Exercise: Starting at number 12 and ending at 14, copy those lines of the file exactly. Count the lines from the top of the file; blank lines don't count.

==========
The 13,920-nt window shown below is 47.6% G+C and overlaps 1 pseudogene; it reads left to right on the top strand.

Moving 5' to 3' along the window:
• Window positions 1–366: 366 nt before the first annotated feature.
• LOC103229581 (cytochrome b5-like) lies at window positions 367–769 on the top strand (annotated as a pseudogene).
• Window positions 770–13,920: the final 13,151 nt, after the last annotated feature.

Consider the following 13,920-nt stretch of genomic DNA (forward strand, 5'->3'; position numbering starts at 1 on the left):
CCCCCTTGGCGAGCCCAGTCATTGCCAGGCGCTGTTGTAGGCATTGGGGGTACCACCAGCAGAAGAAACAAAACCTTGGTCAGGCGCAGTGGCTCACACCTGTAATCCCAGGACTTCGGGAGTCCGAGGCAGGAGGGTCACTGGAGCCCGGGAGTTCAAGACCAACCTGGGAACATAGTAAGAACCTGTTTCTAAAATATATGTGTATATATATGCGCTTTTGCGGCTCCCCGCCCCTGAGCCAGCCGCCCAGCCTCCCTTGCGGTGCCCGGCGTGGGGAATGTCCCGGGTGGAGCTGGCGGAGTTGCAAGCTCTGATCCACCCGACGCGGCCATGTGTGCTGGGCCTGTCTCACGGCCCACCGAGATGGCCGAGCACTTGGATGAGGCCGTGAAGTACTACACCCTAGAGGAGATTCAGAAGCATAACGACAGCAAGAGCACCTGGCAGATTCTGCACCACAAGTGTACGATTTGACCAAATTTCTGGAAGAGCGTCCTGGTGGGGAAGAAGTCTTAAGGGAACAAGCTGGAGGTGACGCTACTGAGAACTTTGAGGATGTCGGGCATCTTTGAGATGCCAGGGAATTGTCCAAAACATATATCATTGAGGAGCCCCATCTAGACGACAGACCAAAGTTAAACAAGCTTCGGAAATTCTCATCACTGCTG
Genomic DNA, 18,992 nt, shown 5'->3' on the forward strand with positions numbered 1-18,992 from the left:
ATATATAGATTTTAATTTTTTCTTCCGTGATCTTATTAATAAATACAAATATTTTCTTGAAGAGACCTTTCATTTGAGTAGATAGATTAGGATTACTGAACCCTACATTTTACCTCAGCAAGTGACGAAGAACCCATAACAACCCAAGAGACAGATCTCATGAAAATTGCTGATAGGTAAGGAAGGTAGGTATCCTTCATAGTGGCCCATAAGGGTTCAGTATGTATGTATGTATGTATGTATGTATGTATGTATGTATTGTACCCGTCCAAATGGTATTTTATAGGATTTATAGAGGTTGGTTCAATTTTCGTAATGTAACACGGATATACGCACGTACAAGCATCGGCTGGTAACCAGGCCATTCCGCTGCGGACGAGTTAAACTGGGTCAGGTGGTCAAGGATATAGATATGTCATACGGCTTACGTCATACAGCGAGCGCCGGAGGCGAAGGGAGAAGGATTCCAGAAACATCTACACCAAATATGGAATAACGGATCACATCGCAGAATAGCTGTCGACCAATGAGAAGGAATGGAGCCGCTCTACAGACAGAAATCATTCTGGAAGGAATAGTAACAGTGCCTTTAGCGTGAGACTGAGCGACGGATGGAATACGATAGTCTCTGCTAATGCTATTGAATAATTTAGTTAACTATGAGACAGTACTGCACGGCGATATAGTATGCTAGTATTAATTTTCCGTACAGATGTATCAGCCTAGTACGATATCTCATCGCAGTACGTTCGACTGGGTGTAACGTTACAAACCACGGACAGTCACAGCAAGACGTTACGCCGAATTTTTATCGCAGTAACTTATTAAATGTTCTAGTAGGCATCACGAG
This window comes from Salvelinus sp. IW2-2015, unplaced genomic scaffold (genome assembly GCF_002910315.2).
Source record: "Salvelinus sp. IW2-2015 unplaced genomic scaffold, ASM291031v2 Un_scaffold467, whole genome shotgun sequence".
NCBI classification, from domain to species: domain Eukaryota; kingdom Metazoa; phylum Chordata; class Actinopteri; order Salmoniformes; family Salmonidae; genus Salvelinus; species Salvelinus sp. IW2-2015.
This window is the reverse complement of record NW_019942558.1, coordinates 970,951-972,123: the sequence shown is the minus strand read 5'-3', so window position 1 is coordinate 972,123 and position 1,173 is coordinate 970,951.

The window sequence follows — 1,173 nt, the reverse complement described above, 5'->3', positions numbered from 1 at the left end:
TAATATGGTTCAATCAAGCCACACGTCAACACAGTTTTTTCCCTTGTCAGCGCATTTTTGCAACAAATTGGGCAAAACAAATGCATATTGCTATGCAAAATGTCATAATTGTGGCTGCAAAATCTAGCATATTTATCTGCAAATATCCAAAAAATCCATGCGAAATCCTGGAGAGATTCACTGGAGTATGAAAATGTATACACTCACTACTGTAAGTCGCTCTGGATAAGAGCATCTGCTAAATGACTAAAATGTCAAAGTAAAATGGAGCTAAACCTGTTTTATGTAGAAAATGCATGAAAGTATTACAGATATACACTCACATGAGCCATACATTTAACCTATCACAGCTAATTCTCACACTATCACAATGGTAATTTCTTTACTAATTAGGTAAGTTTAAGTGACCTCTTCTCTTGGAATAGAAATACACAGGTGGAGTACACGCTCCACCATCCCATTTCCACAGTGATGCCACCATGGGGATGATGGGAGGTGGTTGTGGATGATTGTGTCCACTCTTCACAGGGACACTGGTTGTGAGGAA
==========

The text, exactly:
NCBI classification, from domain to species: domain Eukaryota; kingdom Metazoa; phylum Chordata; class Actinopteri; order Salmoniformes; family Salmonidae; genus Salvelinus; species Salvelinus sp. IW2-2015.
This window is the reverse complement of record NW_019942558.1, coordinates 970,951-972,123: the sequence shown is the minus strand read 5'-3', so window position 1 is coordinate 972,123 and position 1,173 is coordinate 970,951.

The window sequence follows — 1,173 nt, the reverse complement described above, 5'->3', positions numbered from 1 at the left end: